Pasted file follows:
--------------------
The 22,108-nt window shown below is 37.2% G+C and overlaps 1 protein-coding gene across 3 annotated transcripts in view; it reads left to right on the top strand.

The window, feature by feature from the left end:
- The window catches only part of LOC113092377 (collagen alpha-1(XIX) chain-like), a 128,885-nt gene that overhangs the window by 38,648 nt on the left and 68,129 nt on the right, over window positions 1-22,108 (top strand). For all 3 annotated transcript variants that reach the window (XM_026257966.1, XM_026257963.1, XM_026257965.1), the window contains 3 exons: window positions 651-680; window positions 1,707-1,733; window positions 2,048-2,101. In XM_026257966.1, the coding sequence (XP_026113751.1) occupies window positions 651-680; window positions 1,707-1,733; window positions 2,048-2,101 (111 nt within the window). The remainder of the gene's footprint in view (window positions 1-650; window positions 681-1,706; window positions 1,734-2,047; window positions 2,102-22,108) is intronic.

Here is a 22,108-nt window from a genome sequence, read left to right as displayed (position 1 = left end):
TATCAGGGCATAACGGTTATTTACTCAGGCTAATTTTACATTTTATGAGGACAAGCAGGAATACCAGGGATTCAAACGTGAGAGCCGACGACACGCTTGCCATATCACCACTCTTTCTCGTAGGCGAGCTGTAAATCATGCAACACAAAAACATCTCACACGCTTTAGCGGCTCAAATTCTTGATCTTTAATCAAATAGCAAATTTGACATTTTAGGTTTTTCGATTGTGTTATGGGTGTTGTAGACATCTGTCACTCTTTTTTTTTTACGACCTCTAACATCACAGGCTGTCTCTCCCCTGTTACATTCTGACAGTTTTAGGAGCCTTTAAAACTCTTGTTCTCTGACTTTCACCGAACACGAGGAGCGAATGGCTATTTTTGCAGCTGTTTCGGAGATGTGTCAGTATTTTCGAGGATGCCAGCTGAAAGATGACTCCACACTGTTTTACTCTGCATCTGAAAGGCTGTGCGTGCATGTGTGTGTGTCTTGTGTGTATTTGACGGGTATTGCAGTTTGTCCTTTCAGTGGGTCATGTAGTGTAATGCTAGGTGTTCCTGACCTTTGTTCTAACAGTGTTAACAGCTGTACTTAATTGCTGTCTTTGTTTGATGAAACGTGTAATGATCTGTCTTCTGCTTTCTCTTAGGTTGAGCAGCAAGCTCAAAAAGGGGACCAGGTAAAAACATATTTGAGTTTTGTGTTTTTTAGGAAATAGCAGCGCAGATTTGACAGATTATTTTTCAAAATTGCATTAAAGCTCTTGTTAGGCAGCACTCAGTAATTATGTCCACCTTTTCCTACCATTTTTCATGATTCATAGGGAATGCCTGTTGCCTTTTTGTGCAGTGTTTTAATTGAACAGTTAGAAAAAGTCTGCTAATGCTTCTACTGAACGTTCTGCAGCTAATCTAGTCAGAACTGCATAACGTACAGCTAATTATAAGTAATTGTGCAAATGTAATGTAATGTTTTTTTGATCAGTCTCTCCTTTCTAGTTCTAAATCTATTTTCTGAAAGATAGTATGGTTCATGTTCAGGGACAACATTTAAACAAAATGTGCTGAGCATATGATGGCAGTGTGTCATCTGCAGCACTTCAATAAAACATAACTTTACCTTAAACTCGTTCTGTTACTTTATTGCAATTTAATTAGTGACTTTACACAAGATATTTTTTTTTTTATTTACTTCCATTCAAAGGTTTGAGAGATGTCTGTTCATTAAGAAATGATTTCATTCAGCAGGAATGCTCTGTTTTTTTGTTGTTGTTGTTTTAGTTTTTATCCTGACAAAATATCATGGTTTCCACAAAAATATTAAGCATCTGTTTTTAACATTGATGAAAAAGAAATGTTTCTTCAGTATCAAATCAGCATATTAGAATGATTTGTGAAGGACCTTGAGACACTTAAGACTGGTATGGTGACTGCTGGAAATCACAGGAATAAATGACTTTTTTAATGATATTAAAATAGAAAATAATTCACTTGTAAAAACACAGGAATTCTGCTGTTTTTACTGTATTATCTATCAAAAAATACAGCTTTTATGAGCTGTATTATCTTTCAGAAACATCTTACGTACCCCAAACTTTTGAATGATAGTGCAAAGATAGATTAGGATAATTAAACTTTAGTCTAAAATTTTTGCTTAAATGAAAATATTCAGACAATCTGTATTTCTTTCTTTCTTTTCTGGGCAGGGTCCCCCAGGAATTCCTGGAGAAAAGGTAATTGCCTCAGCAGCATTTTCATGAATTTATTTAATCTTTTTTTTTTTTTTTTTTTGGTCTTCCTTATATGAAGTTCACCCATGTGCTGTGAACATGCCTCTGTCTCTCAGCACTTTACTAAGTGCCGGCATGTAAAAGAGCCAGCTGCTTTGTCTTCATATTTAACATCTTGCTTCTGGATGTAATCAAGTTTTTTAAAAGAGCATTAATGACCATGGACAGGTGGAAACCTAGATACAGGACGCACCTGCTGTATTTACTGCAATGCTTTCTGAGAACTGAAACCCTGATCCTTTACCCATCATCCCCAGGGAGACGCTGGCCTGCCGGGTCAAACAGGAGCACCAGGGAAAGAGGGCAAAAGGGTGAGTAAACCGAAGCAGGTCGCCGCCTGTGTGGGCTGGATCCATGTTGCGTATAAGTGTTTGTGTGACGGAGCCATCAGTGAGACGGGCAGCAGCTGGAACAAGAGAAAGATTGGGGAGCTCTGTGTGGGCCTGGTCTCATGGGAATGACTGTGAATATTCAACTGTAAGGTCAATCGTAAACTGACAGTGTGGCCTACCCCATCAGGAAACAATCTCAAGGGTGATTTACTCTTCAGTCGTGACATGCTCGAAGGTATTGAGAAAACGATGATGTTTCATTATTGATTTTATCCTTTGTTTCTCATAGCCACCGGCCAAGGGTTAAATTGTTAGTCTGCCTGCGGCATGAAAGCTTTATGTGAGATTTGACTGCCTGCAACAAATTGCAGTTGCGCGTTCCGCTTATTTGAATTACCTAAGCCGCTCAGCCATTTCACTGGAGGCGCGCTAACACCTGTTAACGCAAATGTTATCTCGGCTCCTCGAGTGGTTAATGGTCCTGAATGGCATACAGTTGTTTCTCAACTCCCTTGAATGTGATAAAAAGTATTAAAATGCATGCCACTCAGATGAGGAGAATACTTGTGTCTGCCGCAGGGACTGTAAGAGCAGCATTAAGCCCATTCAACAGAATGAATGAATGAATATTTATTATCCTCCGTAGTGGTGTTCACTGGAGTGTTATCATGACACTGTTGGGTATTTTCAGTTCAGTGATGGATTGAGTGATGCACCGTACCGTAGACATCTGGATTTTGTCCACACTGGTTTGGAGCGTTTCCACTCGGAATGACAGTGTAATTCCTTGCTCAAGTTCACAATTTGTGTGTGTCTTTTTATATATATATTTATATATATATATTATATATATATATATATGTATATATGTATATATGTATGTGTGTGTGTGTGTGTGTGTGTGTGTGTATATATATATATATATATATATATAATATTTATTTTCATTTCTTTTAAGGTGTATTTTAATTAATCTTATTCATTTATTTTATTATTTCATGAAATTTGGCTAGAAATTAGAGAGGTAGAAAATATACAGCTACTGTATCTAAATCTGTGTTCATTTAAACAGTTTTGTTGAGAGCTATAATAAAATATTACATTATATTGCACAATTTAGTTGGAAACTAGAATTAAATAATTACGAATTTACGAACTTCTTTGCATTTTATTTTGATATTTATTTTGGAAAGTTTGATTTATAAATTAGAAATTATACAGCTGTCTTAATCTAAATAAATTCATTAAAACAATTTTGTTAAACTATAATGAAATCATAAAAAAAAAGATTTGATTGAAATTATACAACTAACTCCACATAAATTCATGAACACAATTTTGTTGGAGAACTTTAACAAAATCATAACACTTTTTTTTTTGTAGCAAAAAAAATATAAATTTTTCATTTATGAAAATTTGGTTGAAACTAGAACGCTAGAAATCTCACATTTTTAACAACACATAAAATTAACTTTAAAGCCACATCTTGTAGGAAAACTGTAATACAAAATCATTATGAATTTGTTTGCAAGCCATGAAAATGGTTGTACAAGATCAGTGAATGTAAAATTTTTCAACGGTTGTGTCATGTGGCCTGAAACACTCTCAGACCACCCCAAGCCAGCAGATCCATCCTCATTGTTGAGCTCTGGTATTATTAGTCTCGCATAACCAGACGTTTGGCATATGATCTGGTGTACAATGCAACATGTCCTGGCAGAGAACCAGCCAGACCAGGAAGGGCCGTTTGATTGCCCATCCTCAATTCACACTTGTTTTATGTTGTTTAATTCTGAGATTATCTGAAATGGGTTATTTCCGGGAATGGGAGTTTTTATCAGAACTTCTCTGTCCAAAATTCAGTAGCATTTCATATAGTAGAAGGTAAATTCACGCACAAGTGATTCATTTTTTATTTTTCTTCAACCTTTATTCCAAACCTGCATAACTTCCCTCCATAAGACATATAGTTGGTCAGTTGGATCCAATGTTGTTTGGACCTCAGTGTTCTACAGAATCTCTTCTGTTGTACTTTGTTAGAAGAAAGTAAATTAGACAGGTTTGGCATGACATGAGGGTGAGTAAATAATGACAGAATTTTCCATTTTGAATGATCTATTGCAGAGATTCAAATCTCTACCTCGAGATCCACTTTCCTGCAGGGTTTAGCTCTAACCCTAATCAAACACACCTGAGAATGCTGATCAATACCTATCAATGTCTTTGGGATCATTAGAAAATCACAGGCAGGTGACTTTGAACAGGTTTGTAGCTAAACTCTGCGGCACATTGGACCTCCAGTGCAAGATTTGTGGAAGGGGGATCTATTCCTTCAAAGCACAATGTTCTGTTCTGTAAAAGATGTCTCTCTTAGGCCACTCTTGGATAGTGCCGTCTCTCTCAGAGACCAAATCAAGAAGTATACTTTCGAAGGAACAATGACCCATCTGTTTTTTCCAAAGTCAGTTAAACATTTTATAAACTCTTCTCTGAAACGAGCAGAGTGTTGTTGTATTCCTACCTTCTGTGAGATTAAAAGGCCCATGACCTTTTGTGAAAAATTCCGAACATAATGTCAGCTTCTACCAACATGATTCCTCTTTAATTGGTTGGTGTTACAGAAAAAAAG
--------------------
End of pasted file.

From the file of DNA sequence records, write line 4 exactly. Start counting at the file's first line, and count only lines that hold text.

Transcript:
Here is a 22,108-nt window from a genome sequence, read left to right as displayed (position 1 = left end):